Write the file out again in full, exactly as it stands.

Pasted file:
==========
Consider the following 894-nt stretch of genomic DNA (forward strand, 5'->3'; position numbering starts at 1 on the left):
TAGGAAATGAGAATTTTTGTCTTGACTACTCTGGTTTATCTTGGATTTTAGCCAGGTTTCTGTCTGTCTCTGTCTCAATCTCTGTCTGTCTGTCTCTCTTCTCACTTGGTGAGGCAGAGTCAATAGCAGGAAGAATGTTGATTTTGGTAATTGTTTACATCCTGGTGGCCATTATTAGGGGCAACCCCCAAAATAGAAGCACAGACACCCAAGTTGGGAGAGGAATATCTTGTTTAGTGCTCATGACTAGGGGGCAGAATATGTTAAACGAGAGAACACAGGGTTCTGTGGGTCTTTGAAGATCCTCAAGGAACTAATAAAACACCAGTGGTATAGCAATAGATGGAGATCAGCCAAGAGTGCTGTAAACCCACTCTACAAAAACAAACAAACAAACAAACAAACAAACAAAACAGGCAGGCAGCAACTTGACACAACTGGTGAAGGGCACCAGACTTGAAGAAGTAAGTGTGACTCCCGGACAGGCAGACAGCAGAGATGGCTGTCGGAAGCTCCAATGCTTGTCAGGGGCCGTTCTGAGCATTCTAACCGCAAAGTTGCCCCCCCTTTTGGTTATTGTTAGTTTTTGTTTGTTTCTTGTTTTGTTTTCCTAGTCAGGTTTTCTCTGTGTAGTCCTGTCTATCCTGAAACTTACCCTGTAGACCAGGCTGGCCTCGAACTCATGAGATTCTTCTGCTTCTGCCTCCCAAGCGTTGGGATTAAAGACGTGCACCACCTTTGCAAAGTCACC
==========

Consider the following 894-nt stretch of genomic DNA (forward strand, 5'->3'; position numbering starts at 1 on the left):
TAGGAAATGAGAATTTTTGTCTTGACTACTCTGGTTTATCTTGGATTTTAGCCAGGTTTCTGTCTGTCTCTGTCTCAATCTCTGTCTGTCTGTCTCTCTTCTCACTTGGTGAGGCAGAGTCAATAGCAGGAAGAATGTTGATTTTGGTAATTGTTTACATCCTGGTGGCCATTATTAGGGGCAACCCCCAAAATAGAAGCACAGACACCCAAGTTGGGAGAGGAATATCTTGTTTAGTGCTCATGACTAGGGGGCAGAATATGTTAAACGAGAGAACACAGGGTTCTGTGGGTCTTTGAAGATCCTCAAGGAACTAATAAAACACCAGTGGTATAGCAATAGATGGAGATCAGCCAAGAGTGCTGTAAACCCACTCTACAAAAACAAACAAACAAACAAACAAACAAACAAAACAGGCAGGCAGCAACTTGACACAACTGGTGAAGGGCACCAGACTTGAAGAAGTAAGTGTGACTCCCGGACAGGCAGACAGCAGAGATGGCTGTCGGAAGCTCCAATGCTTGTCAGGGGCCGTTCTGAGCATTCTAACCGCAAAGTTGCCCCCCCTTTTGGTTATTGTTAGTTTTTGTTTGTTTCTTGTTTTGTTTTCCTAGTCAGGTTTTCTCTGTGTAGTCCTGTCTATCCTGAAACTTACCCTGTAGACCAGGCTGGCCTCGAACTCATGAGATTCTTCTGCTTCTGCCTCCCAAGCGTTGGGATTAAAGACGTGCACCACCTTTGCAAAGTCACC